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Emanuel Steward’s Family Wants To Revive Kronk Gym

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Prince Naseem Hamed trains with Emanuel Stewart at the Kronk Gym before his WBC and WBO Featherweight bout against Cesar Soto in Detroit, Michigan. (Credit: John Gichigi /Allsport)

Prince Naseem Hamed trains with Emanuel Stewart at the Kronk Gym before his WBC and WBO Featherweight bout against Cesar Soto in Detroit, Michigan. (Credit: John Gichigi /Allsport)

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DETROIT (AP) - Family of the late Hall of Fame boxing trainer Emanuel Steward wants to bring back his former Detroit boxing gym and establish a scholarship fund.

The trainer’s sister Diane Steward-Jones and daughter Sylvia Ann Steward-Williams are discussing plans, the Detroit Free Press reported. His daughter owns the Kronk Gym name, trademark and brand, and she said a new Kronk location is being considered.

“We are looking at a property on the northwest side of the city,” Steward-Williams said. “We’ll be putting together an educational fund to go along with the gym. We’d like to start up an Emanuel Steward scholarship.”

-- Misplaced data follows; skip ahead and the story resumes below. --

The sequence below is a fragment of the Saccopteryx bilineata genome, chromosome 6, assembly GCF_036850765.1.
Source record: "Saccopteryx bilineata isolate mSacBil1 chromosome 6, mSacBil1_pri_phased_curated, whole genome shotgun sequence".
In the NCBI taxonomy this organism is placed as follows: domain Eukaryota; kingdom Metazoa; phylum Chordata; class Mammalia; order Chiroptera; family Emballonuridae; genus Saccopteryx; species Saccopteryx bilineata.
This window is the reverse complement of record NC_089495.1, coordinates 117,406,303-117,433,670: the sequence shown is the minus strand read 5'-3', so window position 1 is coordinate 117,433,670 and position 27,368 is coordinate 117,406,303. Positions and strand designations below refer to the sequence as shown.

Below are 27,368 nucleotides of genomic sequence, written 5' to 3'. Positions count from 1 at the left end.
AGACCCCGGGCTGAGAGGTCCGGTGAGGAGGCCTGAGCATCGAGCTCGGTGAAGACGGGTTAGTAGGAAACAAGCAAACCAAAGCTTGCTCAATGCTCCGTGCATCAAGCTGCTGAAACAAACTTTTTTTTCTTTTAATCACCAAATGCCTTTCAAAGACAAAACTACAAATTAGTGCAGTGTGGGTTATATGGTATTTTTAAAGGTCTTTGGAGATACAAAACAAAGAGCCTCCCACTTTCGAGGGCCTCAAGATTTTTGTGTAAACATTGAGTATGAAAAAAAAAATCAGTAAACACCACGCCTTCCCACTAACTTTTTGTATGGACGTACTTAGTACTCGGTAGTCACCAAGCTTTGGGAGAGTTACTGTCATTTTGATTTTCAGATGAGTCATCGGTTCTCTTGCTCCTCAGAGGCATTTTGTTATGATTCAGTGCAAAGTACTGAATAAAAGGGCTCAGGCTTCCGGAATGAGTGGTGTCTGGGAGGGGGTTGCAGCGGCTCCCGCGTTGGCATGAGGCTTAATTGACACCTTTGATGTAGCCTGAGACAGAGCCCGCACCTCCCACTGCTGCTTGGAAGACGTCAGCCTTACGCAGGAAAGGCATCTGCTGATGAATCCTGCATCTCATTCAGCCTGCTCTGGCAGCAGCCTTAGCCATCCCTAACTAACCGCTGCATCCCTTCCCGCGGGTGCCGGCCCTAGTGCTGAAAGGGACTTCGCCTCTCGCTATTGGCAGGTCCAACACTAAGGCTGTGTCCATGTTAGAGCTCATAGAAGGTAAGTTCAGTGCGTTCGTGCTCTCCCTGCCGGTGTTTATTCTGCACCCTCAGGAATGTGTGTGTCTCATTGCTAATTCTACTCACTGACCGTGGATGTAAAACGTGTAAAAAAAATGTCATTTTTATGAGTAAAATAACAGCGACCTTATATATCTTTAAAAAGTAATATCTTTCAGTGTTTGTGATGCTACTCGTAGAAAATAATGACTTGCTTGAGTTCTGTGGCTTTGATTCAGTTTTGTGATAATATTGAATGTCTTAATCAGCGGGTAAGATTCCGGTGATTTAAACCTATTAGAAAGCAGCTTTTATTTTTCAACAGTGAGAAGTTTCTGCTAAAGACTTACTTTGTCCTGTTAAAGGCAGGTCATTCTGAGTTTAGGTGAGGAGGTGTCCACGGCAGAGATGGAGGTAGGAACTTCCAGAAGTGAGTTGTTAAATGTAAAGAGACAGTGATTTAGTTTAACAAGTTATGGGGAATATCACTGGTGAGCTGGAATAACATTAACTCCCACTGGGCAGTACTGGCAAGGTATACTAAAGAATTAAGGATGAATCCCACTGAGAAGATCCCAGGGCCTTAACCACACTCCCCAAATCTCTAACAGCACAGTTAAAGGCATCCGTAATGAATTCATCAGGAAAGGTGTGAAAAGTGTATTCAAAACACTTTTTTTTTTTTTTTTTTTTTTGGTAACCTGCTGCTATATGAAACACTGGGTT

Within 24 hours of Steward’s death last year at the age of 68, the Kronk location in Detroit was closed at his sister’s request. She said at the time that she was taking things out of the gym, including the boxing ring and historic fight photos and posters, to “safeguard the legacy” of her brother.

The closure left young people training to box without a place to go, and many of them were scattered to other area gyms.

“The kids are now vagabonds wandering from gym to gym,” Steward-Jones said. “They want to get back together, and we are looking at supplying more than just a ring and a boxing program for them. We want a new home – one that Emanuel envisioned before his death.”

Emanuel Steward established the Kronk program in 1971. The gym’s first professional champion, Hilmer Kenty, won the WBA title in 1978. But Tommy “Hitman” Hearns really put Kronk and Steward on the map, winning five titles with a 61-5-1 record as a pro.

The original Kronk location closed in 2006.

State boxing commissioner emeritus Dr. Stuart Kirschenbaum, a lifelong friend of Steward’s, said the trainer’s death left a void in boxing.

“The magnitude of this man and impact on boxing cannot be measured,” Kirschenbaum said. “His biggest love was the amateurs, and without that the sport is terminal in Detroit. We need to stimulate the program.”

© Copyright 2013 The Associated Press. All Rights Reserved. This material may not be published, broadcast, rewritten or redistributed.

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